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Historian Langer Enters Retirement After 37 Years On Harvard Faculty

By Peter R. Kann

On Wednesday, April 29, dozens of Harvard history professors squeezed into an already overflowing crowd of history students in Sever 11 to witness the passing of a giant, and perhaps an era, of Harvard education.

The memorable date was that of William L. Langer's last Harvard lecture.

The world famous scholar, whose legendary History 132 has disciplined two generations of Harvard students in the diplomatic detail of the 19th century, and whose European Alliances and Alignments and Diplomacy of Imperialism have recorded this history for future generations, retires this spring as Coolidge Professor of History, after 37 years on the Harvard faculty.

Generally regarded as America's leading historian of modern European history, Langer is also Harvard's last great exponent of the Ranke-Germanic school of history.

In an age and a University increasingly concerned with social, intellectual and psychological history, Langer's concentration on the documented facts of political events represented the strong voice of sanity, though not of conservatism.

It was, however, Langer's Presidential address to the American Historical Association in 1957 that gave respectability to the role of modern psychology in historical analysis.

Most recently, Langer's research on the potato as a major factor in the 18th century population explosion, and his analysis of the Black Death as a partial historical parallel to nuclear war fare, demonstrate a wide range of historical interests.

Yet, to thousands of students Langer will be remembered for the often terrifying, though never tedious. History 132 lectures, packed with Austro-Hungarian premiers, Balkan crises, and diplomatic notes.

Langer's rigorous standards of scholarship for undergraduates made History 132 and History 157 (The Ottoman Empire) the ultimate test for serious history concentrators and the ultimate disaster for the liberal arts dilettante.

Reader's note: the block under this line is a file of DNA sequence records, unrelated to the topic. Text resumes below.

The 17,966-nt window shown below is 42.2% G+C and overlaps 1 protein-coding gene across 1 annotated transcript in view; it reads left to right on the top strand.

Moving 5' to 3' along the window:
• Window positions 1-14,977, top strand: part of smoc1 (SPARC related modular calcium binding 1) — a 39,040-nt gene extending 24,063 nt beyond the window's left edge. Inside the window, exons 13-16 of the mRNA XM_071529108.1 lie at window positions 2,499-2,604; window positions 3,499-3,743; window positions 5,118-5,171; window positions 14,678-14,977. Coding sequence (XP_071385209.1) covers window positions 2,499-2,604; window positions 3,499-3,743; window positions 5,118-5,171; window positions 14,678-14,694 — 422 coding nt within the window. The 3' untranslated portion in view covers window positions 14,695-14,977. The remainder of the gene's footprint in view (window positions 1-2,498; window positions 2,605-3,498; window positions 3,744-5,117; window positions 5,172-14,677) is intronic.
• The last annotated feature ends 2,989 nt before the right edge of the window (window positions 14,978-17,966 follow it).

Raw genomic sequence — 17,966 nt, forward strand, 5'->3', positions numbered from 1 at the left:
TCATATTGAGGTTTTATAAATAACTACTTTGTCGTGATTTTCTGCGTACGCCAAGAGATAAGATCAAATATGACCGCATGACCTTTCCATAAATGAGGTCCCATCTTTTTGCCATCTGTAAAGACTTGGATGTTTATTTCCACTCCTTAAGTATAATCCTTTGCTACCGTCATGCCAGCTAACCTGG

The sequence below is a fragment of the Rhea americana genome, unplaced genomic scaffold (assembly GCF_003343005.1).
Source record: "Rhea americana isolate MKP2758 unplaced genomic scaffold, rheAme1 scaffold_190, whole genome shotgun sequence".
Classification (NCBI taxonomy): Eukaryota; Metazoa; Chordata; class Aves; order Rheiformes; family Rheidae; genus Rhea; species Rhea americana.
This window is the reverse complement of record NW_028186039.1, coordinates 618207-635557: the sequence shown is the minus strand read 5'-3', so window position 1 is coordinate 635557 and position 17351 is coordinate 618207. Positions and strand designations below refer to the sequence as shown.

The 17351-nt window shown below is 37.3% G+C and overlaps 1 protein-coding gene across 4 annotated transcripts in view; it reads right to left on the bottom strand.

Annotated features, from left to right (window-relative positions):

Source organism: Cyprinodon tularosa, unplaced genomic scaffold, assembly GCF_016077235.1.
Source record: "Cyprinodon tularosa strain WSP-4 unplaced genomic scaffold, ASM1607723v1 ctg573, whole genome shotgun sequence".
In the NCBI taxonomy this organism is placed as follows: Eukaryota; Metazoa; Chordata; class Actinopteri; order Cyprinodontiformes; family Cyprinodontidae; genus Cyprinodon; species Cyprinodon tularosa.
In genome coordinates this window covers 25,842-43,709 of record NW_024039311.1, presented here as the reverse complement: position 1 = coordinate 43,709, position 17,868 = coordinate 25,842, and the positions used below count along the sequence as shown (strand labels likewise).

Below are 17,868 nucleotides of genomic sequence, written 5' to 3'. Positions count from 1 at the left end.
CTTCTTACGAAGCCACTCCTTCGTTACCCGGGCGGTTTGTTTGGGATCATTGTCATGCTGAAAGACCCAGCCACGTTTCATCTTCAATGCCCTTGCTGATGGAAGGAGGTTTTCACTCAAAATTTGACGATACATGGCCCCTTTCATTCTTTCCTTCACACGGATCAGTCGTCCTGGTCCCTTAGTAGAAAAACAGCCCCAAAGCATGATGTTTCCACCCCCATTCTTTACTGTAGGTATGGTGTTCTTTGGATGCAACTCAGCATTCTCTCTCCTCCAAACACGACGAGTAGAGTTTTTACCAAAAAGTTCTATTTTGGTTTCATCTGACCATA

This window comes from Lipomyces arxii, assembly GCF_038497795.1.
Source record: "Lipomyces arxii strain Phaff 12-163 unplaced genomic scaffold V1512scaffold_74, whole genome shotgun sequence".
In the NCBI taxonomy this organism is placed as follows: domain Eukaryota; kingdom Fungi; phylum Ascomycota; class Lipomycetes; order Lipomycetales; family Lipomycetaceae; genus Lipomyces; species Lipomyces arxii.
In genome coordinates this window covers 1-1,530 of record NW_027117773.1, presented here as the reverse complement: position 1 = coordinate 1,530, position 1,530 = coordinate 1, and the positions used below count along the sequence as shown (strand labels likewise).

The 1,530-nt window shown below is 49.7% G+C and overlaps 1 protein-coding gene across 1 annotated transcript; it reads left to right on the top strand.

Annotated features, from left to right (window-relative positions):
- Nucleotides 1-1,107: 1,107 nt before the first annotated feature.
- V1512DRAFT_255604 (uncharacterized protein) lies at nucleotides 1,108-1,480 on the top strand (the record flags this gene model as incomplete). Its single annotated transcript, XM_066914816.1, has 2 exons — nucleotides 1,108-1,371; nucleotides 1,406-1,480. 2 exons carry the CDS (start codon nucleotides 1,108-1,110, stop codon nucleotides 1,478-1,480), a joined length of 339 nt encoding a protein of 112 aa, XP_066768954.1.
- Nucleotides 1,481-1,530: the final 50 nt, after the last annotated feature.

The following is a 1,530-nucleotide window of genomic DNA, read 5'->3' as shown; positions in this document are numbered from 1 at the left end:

On any given Monday, Wednesday or Friday the dozen or so students who arrived at Sever 11 at 9:10 instead of 9:05 could be seen sitting patiently on the floor outside the classroom taking the usual six pages of notes. The naive student who walked into the classroom late never would do it again.

History 232, Langer's graduate seminar at his home at 1 Berkeley St. was legendary as the crucible for molding history scholars. Undergraduates were welcome, if they were prepared to read primary sources in three foreign languages.

Yet, for all the rigor of his instruction, and for all the surface gruffness of his manner, no student who dared to approach the scholar with a question was ever turned away without an answer.

To the world of scholarship Langer has contributed not only his two major works in diplomatic history, but also the 20-volume series "The Rise of Modern Europe" (the Langer Series in any bookstore) and An Encyclopedia of World History, both of which he edited.

Langer will devote the first months of his retirement to completing his own volume in the Langer Series, Liberalism, Nationalism and Socialism which will cover the years 1832-1852.

A man of affairs as well as a scholar, Langer served as Chief of the Research and Analysis Branch of the Office of Strategic Services (OSS) during World War II. The World War II era was the topic of two Langer works, The Challenge to isolation, 1937-1940, and The Undeclared War, 1940-1941.

Since 1961 Langer has been a member of the President's Foreign Intelligence Advisory Board, which explains his frequent Friday trips to Washington.

Langer is also a member of the editorial board of Foreign Affairs, often called the front for the American establishment.

At Harvard, in addition to teaching and writing, Langer directed the Center for Middle Eastern Studies from 1954 to 1956 and the Russian Research Center from 1954 to 1959.

Langer is a native of Boston and was educated at Harvard receiving his A.B. in 1915 and Ph.D. in 1923.WILLIAM L. LANGER Expert on 19th Century Diplomacy

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